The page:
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BriseBois's Shrewd J.T. Miller Trade

June 23, 2019, 2:40 PM ET [34 Comments]
Sam Hitchcock
Tampa Bay Lightning Blogger • RSSArchiveCONTACT
Julien BriseBois is off to a strong start. With Brayden Point needing a new contract this summer, and Andrei Vasilevskiy, Anthony Cirelli, Erik Cernak, Mikhail Sergachev, and Mathieu Joseph all up for new contracts next summer, the new GM of the Lightning needed to shed salary. Recognizing the expendability of J.T. Miller, BriseBois dumped the former first-round pick and his $5.25M cap hit onto Vancouver, and managed to obtain a 2020 conditional 1st round pick, 2019 3rd round pick, and backup goaltender Marek Mazanec.

The Miller trade is a dramatic victory for the Lightning on several levels. Presumably, the Lightning front office envisioned Miller as a talented forward who had simply been hamstrung by the Rangers’ milieu. Miller’s potential would be realized once he was placed alongside the Lightning’s cadre of talented playmakers. Moreover, Miller would bring the ability to add a little muscle to a team that lacked physicality, and would finish around the net. On a team characterized by finesse, he could be the power forward slashing and banging through the slot. His capabilities would be buoyed by Steven Stamkos, Nikita Kucherov, or both. When Miller was dealt to Tampa Bay at the trade deadline during the 2017-18 season, he accrued 10 goals and eight assists in 19 games. The Lightning disregarded his lackluster playoff performance that season of two goals and six assists in 17 games and chose to believe they had acquired a point per game player.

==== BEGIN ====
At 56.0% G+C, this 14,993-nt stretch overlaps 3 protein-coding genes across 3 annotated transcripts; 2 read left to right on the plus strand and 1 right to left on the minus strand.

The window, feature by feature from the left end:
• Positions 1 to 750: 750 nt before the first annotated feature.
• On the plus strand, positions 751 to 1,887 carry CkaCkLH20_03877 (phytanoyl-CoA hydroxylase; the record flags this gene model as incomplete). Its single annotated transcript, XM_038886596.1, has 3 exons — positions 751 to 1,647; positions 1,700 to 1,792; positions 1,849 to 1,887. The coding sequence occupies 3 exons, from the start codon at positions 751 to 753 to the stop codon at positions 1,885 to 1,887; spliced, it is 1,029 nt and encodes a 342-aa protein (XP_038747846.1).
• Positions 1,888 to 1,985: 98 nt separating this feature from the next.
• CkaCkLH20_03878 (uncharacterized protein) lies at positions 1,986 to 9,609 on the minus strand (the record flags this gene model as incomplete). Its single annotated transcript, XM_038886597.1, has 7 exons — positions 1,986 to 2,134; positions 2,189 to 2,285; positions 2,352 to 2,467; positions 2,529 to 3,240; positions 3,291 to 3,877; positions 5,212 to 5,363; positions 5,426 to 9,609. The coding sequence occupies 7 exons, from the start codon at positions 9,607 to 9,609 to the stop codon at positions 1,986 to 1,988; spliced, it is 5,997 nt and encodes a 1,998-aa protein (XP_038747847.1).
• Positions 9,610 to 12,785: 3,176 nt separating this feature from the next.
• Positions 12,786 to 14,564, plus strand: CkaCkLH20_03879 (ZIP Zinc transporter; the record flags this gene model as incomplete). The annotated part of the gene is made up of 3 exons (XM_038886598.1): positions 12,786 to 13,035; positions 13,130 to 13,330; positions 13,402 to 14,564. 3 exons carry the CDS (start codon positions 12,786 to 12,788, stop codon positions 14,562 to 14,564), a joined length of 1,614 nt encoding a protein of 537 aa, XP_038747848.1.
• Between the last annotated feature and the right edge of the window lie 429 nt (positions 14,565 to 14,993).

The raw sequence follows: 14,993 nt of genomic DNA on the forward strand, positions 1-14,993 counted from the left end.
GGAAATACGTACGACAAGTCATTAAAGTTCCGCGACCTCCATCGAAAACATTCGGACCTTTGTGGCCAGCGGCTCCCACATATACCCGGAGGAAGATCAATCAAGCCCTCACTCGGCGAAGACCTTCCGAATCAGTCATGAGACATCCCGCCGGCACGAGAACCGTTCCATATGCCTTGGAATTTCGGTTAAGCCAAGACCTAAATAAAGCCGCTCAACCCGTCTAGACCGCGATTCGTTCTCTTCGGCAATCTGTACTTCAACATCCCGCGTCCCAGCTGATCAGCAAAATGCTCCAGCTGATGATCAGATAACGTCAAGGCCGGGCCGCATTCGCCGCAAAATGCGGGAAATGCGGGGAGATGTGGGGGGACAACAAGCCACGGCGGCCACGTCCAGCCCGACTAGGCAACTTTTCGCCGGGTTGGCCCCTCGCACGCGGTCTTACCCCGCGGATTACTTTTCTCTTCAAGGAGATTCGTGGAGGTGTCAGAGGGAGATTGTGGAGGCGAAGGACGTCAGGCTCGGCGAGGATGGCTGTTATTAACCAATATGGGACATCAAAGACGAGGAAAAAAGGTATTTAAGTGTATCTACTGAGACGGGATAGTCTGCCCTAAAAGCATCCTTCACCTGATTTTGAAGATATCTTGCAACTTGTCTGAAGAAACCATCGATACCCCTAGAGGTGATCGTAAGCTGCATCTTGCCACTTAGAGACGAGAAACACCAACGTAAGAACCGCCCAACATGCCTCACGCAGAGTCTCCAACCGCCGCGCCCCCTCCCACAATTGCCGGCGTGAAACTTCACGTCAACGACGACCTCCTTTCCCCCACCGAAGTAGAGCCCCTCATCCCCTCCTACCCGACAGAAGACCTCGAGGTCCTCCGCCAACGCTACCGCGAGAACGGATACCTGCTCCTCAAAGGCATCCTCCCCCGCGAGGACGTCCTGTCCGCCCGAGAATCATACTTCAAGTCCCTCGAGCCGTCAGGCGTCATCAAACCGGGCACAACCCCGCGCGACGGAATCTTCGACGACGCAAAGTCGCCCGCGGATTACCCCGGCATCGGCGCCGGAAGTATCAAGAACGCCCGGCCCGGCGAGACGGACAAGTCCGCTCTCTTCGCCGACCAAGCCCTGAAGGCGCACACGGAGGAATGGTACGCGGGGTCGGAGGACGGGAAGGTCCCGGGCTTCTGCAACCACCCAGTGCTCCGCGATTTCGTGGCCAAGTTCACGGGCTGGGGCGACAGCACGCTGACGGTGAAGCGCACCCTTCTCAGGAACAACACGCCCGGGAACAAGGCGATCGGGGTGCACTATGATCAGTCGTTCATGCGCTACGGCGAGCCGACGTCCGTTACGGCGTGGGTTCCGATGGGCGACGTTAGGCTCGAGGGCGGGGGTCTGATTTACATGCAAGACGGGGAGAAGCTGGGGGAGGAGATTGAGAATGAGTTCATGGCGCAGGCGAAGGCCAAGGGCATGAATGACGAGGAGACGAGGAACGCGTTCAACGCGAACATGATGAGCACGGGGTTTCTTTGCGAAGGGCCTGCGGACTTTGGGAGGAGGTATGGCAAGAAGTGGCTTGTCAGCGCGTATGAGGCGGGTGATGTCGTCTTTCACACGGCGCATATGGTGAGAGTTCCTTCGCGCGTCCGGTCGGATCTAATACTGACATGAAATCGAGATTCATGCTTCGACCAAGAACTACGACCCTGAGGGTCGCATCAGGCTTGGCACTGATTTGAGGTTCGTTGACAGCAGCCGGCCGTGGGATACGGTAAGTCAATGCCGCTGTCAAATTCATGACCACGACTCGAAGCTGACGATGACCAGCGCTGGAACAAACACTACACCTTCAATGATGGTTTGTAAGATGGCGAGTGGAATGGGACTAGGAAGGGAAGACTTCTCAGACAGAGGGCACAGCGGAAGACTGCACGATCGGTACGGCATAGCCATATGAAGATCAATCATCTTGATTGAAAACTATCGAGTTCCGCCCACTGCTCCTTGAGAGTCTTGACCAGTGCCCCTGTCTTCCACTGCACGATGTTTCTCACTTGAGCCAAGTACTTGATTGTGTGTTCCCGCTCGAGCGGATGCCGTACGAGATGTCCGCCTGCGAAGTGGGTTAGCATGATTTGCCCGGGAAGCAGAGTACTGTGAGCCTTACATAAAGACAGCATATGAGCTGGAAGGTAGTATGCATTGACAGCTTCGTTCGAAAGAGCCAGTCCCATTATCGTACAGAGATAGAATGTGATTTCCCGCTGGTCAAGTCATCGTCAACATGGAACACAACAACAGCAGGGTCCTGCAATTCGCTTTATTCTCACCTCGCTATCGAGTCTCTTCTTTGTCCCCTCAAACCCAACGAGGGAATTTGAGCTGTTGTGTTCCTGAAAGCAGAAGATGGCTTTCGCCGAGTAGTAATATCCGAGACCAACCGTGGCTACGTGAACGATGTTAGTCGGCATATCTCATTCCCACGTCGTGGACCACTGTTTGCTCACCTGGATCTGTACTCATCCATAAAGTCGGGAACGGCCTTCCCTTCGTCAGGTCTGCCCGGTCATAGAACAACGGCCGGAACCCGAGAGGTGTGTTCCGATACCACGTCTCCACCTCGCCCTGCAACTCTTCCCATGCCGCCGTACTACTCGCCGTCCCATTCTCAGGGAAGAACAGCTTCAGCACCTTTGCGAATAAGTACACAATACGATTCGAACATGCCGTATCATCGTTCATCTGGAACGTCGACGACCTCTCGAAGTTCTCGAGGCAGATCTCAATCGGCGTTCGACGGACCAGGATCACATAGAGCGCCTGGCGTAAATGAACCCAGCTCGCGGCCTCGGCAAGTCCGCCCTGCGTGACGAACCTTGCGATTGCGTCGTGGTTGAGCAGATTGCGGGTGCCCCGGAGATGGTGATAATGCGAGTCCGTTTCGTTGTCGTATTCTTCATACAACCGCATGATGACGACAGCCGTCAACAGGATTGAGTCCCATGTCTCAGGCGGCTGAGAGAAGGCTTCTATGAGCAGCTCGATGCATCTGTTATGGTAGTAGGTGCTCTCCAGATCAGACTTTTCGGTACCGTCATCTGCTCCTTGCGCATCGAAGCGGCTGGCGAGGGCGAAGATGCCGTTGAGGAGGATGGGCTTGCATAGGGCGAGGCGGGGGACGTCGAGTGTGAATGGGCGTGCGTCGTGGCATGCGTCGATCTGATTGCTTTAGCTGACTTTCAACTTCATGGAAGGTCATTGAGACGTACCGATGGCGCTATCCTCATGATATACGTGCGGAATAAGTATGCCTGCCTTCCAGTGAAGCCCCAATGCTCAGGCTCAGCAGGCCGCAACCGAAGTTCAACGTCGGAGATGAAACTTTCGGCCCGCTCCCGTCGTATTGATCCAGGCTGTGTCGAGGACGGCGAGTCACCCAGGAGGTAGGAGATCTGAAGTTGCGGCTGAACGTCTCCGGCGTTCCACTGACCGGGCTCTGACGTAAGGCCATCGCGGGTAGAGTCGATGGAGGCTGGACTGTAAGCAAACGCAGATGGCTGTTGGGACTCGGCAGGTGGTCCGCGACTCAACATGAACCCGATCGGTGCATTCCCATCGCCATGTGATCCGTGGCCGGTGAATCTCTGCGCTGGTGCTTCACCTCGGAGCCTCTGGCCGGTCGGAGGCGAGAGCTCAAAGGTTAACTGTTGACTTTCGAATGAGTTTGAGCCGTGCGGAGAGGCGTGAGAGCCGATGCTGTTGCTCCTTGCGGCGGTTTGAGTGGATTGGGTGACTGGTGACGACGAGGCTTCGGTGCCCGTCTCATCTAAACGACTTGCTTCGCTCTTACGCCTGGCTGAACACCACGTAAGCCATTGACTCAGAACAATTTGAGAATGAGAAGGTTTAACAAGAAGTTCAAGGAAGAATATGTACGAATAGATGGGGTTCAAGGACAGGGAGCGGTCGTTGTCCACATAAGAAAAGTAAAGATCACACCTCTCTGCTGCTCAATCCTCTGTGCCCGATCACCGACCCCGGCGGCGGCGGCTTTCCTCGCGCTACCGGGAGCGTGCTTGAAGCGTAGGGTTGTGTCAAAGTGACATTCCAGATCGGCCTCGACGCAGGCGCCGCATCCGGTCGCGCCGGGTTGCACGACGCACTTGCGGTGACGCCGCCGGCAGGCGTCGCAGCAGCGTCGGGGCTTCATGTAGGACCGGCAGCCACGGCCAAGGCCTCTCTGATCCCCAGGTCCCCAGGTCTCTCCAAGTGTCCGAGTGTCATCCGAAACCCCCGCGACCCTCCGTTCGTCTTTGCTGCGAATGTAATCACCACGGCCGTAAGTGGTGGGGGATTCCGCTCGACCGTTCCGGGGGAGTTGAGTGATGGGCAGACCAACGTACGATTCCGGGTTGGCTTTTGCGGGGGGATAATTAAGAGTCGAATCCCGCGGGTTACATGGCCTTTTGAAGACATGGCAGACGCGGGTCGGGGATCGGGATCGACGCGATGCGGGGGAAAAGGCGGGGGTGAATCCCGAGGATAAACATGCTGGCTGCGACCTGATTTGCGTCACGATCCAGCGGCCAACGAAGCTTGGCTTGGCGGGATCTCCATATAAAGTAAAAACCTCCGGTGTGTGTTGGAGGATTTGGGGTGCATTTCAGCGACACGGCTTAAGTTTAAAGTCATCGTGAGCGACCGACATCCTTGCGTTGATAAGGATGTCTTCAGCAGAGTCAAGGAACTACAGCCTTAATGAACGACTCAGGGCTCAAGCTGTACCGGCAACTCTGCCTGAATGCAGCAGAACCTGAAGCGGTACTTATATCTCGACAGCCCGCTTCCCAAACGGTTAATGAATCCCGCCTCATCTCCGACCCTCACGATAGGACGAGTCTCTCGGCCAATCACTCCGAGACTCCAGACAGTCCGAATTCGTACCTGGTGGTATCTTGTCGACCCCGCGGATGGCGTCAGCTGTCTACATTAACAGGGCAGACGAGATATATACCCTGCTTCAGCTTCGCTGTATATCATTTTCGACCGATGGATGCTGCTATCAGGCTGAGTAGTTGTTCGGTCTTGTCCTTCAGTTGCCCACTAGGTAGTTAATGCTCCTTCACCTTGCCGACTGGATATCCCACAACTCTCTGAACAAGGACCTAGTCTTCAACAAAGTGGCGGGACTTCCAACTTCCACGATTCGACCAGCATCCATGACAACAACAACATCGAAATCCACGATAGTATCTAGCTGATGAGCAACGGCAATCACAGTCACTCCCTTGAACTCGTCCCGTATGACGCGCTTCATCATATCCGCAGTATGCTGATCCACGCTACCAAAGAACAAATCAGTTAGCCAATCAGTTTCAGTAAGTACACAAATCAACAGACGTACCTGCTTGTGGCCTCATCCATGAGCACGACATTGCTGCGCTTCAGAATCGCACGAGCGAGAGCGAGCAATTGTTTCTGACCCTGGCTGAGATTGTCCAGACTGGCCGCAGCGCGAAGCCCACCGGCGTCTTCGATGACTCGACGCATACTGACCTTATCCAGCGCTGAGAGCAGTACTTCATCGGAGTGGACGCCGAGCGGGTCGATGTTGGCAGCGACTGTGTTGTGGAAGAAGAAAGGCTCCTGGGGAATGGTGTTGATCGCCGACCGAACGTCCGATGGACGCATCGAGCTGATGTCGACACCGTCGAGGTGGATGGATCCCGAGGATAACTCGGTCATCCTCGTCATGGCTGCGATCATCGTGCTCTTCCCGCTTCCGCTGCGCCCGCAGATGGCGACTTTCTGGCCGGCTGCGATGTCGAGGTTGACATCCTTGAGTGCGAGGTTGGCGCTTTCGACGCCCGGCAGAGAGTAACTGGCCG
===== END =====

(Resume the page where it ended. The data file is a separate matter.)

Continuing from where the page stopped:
Reality proved to be very different. It turns out coach Jon Cooper would have a short leash for Miller. In the first game of the 2018-19 season Miller played alongside Kucherov and Stamkos. It was a disaster. At 5v5, the Panthers collected 6 Scoring Chances and only allowed three against the trio. Their line was dominated in possession metrics. By game two against Vancouver, Miller was playing with Adam Erne and Cedric Paquette on the fourth line. Miller would get used to playing with the players on the fringe of being healthy scratches, as he played 20 games of the season with Ryan Callahan and Paquette.

Miller would see the most ice time with Alex Killorn and Anthony Cirelli on the third line. But it became more and more apparent that the possession dominance of that line was driven by Cirelli and Killorn, and that Miller was a supplementary piece. When Killorn and Cirelli played with Mathieu Joseph, they had a Corsi Plus-Minus of +72, which is slightly below what they had with Miller but is a relatively small drop. Miller would have less success controlling possession when he was away from Cirelli and Killorn than those two would have without Miller, but partly that was because Miller was relegated to the fourth line when he wasn’t with those two.

Whether or not Cooper’s snap judgment that Miller was a bottom-six forward stunted his production, Miller never did enough to convince Cooper that he belonged in the top six. He could have a moment of genius and then disappear from the game. Miller is an inconsistent player on a shift-by-shift, night-to-night basis and on too many nights he ranked as the eighth- or ninth-best forward. And the most consistent strain in Miller’s game is in the postseason, where he is notoriously ineffective. In 61 playoff games, he has three goals and 23 assists.